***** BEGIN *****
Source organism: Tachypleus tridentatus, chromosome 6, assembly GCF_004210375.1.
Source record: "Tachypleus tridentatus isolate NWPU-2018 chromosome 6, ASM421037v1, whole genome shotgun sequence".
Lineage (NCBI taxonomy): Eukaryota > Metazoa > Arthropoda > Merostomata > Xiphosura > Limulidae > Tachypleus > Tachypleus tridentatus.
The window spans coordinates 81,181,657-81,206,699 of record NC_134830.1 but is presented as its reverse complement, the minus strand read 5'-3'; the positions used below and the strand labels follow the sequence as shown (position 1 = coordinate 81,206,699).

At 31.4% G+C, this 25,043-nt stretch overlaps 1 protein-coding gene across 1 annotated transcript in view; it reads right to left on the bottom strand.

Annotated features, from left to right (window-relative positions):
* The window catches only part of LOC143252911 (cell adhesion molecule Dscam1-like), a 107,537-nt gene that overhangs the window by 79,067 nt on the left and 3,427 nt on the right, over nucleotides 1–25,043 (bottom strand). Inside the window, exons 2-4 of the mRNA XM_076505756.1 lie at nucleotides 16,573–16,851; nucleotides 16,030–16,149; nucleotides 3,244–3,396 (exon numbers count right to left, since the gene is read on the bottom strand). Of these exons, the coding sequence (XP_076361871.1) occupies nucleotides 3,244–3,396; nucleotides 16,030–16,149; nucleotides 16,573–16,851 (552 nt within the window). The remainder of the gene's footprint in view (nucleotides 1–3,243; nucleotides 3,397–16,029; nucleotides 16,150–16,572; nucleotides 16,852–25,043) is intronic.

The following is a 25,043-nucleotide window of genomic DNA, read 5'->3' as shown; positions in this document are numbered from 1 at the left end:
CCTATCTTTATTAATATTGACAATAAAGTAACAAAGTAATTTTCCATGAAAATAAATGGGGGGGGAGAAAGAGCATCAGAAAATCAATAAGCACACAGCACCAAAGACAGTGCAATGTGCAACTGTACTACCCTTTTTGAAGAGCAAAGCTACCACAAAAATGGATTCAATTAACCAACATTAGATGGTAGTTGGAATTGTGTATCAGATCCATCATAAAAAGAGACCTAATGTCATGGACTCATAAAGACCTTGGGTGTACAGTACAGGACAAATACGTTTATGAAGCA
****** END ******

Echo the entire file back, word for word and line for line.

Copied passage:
Source organism: Tachypleus tridentatus, chromosome 6, assembly GCF_004210375.1.
Source record: "Tachypleus tridentatus isolate NWPU-2018 chromosome 6, ASM421037v1, whole genome shotgun sequence".
Lineage (NCBI taxonomy): Eukaryota > Metazoa > Arthropoda > Merostomata > Xiphosura > Limulidae > Tachypleus > Tachypleus tridentatus.
The window spans coordinates 81,181,657-81,206,699 of record NC_134830.1 but is presented as its reverse complement, the minus strand read 5'-3'; the positions used below and the strand labels follow the sequence as shown (position 1 = coordinate 81,206,699).

At 31.4% G+C, this 25,043-nt stretch overlaps 1 protein-coding gene across 1 annotated transcript in view; it reads right to left on the bottom strand.

Annotated features, from left to right (window-relative positions):
* The window catches only part of LOC143252911 (cell adhesion molecule Dscam1-like), a 107,537-nt gene that overhangs the window by 79,067 nt on the left and 3,427 nt on the right, over nucleotides 1–25,043 (bottom strand). Inside the window, exons 2-4 of the mRNA XM_076505756.1 lie at nucleotides 16,573–16,851; nucleotides 16,030–16,149; nucleotides 3,244–3,396 (exon numbers count right to left, since the gene is read on the bottom strand). Of these exons, the coding sequence (XP_076361871.1) occupies nucleotides 3,244–3,396; nucleotides 16,030–16,149; nucleotides 16,573–16,851 (552 nt within the window). The remainder of the gene's footprint in view (nucleotides 1–3,243; nucleotides 3,397–16,029; nucleotides 16,150–16,572; nucleotides 16,852–25,043) is intronic.

The following is a 25,043-nucleotide window of genomic DNA, read 5'->3' as shown; positions in this document are numbered from 1 at the left end:
CCTATCTTTATTAATATTGACAATAAAGTAACAAAGTAATTTTCCATGAAAATAAATGGGGGGGGAGAAAGAGCATCAGAAAATCAATAAGCACACAGCACCAAAGACAGTGCAATGTGCAACTGTACTACCCTTTTTGAAGAGCAAAGCTACCACAAAAATGGATTCAATTAACCAACATTAGATGGTAGTTGGAATTGTGTATCAGATCCATCATAAAAAGAGACCTAATGTCATGGACTCATAAAGACCTTGGGTGTACAGTACAGGACAAATACGTTTATGAAGCA